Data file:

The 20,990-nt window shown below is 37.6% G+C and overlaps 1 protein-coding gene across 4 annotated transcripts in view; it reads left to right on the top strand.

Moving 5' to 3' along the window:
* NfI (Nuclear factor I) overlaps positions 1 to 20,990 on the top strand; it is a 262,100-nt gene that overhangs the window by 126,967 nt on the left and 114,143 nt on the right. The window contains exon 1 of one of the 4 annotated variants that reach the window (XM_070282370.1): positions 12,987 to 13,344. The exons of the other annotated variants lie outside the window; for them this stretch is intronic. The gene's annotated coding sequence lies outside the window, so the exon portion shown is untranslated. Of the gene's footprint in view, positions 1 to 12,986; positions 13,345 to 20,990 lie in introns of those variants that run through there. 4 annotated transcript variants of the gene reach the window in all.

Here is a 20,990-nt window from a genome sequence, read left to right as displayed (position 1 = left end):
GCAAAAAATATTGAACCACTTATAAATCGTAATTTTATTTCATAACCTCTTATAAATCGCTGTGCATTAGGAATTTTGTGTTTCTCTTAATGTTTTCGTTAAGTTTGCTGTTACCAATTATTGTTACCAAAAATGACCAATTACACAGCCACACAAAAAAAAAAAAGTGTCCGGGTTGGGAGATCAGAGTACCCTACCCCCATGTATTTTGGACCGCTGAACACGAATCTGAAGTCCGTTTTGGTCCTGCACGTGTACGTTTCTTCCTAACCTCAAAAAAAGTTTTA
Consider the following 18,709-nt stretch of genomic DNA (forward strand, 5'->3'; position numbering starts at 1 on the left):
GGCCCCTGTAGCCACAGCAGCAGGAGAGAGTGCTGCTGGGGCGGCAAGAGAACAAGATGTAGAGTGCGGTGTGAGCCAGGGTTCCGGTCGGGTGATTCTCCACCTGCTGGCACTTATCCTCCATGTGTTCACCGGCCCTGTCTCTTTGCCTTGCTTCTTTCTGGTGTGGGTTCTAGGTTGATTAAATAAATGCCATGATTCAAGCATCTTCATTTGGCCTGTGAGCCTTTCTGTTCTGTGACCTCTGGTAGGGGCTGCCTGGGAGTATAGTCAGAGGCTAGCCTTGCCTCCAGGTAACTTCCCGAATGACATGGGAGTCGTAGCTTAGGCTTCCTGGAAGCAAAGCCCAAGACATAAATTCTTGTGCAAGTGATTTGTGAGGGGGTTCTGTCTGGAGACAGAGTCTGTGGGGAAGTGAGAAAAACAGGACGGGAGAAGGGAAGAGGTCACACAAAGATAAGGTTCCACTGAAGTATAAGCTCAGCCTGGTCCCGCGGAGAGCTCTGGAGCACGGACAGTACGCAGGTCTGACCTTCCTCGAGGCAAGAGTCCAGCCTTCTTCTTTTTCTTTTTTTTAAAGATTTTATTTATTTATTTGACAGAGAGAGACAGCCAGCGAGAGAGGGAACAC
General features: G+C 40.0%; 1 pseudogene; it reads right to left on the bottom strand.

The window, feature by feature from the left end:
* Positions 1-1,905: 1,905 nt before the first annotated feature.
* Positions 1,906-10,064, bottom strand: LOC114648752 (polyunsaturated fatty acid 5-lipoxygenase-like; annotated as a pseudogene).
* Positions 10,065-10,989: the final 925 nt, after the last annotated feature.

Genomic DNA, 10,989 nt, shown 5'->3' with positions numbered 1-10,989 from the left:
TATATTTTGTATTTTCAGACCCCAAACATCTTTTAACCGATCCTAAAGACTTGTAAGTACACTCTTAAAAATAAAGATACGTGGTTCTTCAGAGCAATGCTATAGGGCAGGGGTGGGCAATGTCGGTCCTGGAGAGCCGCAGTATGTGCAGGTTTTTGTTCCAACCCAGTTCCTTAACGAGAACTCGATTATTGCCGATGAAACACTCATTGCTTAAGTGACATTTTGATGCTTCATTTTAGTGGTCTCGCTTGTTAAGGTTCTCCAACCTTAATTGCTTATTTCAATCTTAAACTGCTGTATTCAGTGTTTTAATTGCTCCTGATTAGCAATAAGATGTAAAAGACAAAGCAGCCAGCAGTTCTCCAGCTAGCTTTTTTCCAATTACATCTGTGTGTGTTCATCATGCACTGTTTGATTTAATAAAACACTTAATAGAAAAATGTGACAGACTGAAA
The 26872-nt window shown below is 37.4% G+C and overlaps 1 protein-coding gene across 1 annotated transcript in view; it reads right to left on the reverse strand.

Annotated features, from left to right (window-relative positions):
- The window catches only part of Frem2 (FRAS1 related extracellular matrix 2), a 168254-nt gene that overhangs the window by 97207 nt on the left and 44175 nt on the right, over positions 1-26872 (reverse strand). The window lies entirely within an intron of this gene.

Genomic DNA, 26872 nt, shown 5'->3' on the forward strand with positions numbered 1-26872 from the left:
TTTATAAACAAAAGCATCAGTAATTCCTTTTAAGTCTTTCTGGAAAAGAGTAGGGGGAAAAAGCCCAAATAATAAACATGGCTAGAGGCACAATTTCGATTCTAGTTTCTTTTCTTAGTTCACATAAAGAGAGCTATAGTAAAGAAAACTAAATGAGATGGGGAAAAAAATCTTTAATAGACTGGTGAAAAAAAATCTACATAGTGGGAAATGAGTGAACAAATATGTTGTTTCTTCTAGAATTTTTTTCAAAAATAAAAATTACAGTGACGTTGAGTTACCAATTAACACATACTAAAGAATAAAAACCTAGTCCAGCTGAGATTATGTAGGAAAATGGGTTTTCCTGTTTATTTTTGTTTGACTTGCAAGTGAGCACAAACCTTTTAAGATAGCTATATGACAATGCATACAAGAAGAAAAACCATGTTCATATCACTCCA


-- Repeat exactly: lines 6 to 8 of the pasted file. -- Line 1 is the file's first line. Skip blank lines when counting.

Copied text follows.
Consider the following 18,709-nt stretch of genomic DNA (forward strand, 5'->3'; position numbering starts at 1 on the left):
GGCCCCTGTAGCCACAGCAGCAGGAGAGAGTGCTGCTGGGGCGGCAAGAGAACAAGATGTAGAGTGCGGTGTGAGCCAGGGTTCCGGTCGGGTGATTCTCCACCTGCTGGCACTTATCCTCCATGTGTTCACCGGCCCTGTCTCTTTGCCTTGCTTCTTTCTGGTGTGGGTTCTAGGTTGATTAAATAAATGCCATGATTCAAGCATCTTCATTTGGCCTGTGAGCCTTTCTGTTCTGTGACCTCTGGTAGGGGCTGCCTGGGAGTATAGTCAGAGGCTAGCCTTGCCTCCAGGTAACTTCCCGAATGACATGGGAGTCGTAGCTTAGGCTTCCTGGAAGCAAAGCCCAAGACATAAATTCTTGTGCAAGTGATTTGTGAGGGGGTTCTGTCTGGAGACAGAGTCTGTGGGGAAGTGAGAAAAACAGGACGGGAGAAGGGAAGAGGTCACACAAAGATAAGGTTCCACTGAAGTATAAGCTCAGCCTGGTCCCGCGGAGAGCTCTGGAGCACGGACAGTACGCAGGTCTGACCTTCCTCGAGGCAAGAGTCCAGCCTTCTTCTTTTTCTTTTTTTTAAAGATTTTATTTATTTATTTGACAGAGAGAGACAGCCAGCGAGAGAGGGAACAC
General features: G+C 40.0%; 1 pseudogene; it reads right to left on the bottom strand.